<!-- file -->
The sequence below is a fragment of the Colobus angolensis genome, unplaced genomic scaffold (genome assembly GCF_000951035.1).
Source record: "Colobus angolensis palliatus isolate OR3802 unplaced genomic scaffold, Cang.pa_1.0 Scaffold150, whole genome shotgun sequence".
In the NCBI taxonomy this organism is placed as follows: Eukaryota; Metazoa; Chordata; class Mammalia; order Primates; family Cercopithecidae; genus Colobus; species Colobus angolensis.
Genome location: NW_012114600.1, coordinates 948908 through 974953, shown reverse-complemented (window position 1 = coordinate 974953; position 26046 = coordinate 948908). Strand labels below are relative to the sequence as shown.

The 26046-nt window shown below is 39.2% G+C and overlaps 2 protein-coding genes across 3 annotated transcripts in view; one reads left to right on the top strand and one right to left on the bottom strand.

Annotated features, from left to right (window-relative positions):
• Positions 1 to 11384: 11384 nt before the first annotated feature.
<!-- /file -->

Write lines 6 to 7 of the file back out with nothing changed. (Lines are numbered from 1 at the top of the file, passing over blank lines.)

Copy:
Annotated features, from left to right (window-relative positions):
• Positions 1 to 11384: 11384 nt before the first annotated feature.